Neil Kirton, Managing Director of the Forensic Investigations and Intelligence practice discusses non-financial issues crying out for an ever-increasing share of board time in Today’s Boardroom.
Sitting in today’s boardroom, you might be forgiven for thinking that life has changed. While the financial metrics—the profit and loss, balance sheet and cashflow statement—remain core considerations, a growing number of non-financial issues beyond those invested in debt or equity cry out for an ever-increasing share of board time—both inside the boardroom itself and outside.
Adapting to this new and evolving environment looks to be one of the defining characteristics of a successful executive and non-executive board member in listed and unlisted companies. As companies respond to the new environment, it is also likely the composition and make up of boards will change.
So, What Are These “Non-Financial” Issues?
In a media report last year two pension funds were reported to be questioning their allocations to a global asset manager. The problem? In both cases, the concerns were non-financial. The asset manager had delivered double digit growth per annum. Rather than the returns themselves, the pension funds were concerned about the ethics of how the returns were achieved.
In the listed company arena, there are a number of recent examples of non-financial issues exposing the shortcomings of corporate culture, poor ethical behaviour and corporate governance weaknesses. As a board member, the reputational consequences of these shortcomings occurring on your watch can be significant - at one level, career limiting, and at another level inviting scrutiny from both regulatory and law enforcement bodies. The non-financial issues can have a direct impact on the financial. In today’s world, a scandal can make an already cautious buy-side more nervous and feel pressurised to sell down equity. The pool of investors potentially interested in acquiring stock reduces and the rating placed on the shares could fall. The growing army of advisors available to assist in a crisis costs time and money to manage, leaving aside the impact on the morale of the staff. Add to this a heightened level of engagement by your shareholders and a scandal can create a full timetable for a board.
If you do sit in a boardroom - a word to the wise. Issues such as your lingering concerns about a CEO’s behaviour and approach to the staff; the company’s internal controls; the handling of a whistleblower; the actions you took to integrate an acquisition; the reputation and possible actions of the buyer of your business or subsidiary that’s for sale; your management of a conflict or even a potential conflict; or the leak of information from your boardroom, are likely to be worthy of your focussed attention. This is hardly news to the informed board member but what may be less obvious is the extent to which these issues are being considered and processed by other parties when constructing the investment case.
Certainly, if those parties have hostile intent, get ready. At the “extreme” end, the growing instances of short selling attacks can play hard to the non-financial issue tune. The hostile aggressor knows this, as does the army of advisors, who have likely been consulting a wide range of sources, not just investment banks, to identify extra leverage to undermine the management.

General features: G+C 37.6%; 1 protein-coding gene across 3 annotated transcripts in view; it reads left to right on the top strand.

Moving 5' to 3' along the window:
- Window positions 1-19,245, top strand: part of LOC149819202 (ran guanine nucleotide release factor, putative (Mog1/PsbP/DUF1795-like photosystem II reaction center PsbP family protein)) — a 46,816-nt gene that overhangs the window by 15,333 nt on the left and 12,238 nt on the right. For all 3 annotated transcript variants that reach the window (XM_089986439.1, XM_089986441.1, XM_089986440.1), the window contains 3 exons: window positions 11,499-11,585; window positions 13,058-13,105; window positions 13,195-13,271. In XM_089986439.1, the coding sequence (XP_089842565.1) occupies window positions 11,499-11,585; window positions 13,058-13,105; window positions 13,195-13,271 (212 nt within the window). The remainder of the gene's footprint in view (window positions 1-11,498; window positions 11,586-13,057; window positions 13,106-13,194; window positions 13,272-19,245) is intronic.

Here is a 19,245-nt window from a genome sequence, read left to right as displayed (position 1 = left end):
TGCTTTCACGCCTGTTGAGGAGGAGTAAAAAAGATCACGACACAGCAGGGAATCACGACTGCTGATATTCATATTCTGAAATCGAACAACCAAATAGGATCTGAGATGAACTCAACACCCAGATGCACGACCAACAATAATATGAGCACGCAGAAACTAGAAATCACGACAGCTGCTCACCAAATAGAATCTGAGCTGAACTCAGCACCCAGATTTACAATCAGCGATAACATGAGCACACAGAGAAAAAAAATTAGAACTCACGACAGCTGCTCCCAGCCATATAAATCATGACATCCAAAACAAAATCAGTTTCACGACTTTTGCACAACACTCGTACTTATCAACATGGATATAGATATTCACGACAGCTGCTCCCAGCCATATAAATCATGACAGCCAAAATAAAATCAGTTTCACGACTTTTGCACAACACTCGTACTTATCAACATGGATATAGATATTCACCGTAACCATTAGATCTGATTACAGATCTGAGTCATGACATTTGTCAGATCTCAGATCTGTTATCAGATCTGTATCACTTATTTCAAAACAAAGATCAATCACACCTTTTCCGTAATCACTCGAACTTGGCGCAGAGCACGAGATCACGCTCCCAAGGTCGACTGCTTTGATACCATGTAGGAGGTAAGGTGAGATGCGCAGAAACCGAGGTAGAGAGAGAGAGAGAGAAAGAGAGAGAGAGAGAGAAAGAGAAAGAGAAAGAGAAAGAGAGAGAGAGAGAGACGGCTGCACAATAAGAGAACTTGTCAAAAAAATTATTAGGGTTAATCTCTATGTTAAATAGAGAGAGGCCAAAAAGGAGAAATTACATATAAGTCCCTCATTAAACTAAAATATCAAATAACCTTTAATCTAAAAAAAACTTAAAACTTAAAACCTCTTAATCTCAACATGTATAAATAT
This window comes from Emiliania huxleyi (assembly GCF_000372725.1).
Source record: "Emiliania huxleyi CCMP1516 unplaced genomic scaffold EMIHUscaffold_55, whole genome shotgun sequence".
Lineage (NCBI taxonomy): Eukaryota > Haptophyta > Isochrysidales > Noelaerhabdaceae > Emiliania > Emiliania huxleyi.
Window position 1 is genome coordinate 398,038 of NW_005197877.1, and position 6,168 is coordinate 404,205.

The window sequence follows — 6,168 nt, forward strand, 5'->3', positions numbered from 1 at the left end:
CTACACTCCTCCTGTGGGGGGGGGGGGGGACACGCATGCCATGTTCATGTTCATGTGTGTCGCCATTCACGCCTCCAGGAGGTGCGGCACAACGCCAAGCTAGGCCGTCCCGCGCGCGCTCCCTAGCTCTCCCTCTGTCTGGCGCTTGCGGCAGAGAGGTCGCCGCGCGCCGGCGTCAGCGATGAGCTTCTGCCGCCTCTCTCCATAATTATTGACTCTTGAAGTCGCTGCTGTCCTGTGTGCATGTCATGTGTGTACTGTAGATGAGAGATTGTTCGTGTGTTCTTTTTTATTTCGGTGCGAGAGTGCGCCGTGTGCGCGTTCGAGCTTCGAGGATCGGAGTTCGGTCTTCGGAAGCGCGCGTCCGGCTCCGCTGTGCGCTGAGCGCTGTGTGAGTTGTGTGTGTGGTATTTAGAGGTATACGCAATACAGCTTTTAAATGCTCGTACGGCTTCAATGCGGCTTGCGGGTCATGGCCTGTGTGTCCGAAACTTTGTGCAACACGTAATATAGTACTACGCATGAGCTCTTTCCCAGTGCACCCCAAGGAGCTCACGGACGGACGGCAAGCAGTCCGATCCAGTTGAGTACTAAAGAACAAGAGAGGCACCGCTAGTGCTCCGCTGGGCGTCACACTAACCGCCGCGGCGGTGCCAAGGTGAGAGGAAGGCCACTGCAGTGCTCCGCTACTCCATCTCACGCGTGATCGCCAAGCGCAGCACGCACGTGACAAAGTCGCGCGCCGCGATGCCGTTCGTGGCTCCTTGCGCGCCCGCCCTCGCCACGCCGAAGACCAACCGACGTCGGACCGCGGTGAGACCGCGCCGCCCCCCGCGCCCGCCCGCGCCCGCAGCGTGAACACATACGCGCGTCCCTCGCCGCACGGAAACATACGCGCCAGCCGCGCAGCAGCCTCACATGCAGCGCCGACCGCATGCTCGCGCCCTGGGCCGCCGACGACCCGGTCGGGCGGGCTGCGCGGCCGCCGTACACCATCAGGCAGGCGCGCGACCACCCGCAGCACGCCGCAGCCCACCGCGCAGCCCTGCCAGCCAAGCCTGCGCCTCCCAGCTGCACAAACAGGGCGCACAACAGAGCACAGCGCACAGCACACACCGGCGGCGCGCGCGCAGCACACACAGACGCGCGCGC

In short, money still talks but it’s speaking a more nuanced language. If the house isn’t in order, investors will get harder to court and fewer pools of capital will want to invest.
So, recognising and embracing this at board level is key. A response could come in various ways depending on the context of your situation. Elevating and sustaining the debate at board level first requires a recognition that this is actually an issue but second, requires a level of understanding and board level sponsorship that may be different. The virtues of reviewing or investigating sensitive issues independently is growing. Allowing yourself to be benchmarked against best practise whether it be around sustainability, diversity, due diligence or areas like data security can achieve a lot both internally and externally.
Understanding the culture of a business - the working environment, ethics, core values - and the board’s commitment to these non-financial issues represents a rapidly growing area of both pre-acquisition spend and ongoing management for acquirers. Investors increasingly demand high standards and tangible evidence of commitment and consistency. While the value proposition centres on the financials, an increasingly large group of professional investors believe businesses are easier to sell with these attributes embedded in them and perhaps also the earnings these businesses can generate can be rated more highly.
Returning to the boardroom, the list of items on the agenda is undeniably getting longer. Forbes believes 60% of assets managed for EU investors now incorporate sustainable investment strategies. In a recent survey, leading asset manager Schroders suggests investors hold ESG investments for on average of two years longer than their usual investments. The London Stock Exchange ESG report in January 2018 indicates millennials - presumably the investors of tomorrow - rank some of the non-financial issues as equally important as investment outcomes in terms of investment decision making.
It seems inescapable that a board’s objective is to build long-term stable ownership that supports development and growth. There are several component parts to creating this, but an understanding at the highest level in an organisation that an increasing proportion of the capital pools are configuring around these non-financial issues will continue to shape the board agenda.
This article first appeared in Today’s Boardroom on September 13, 2019.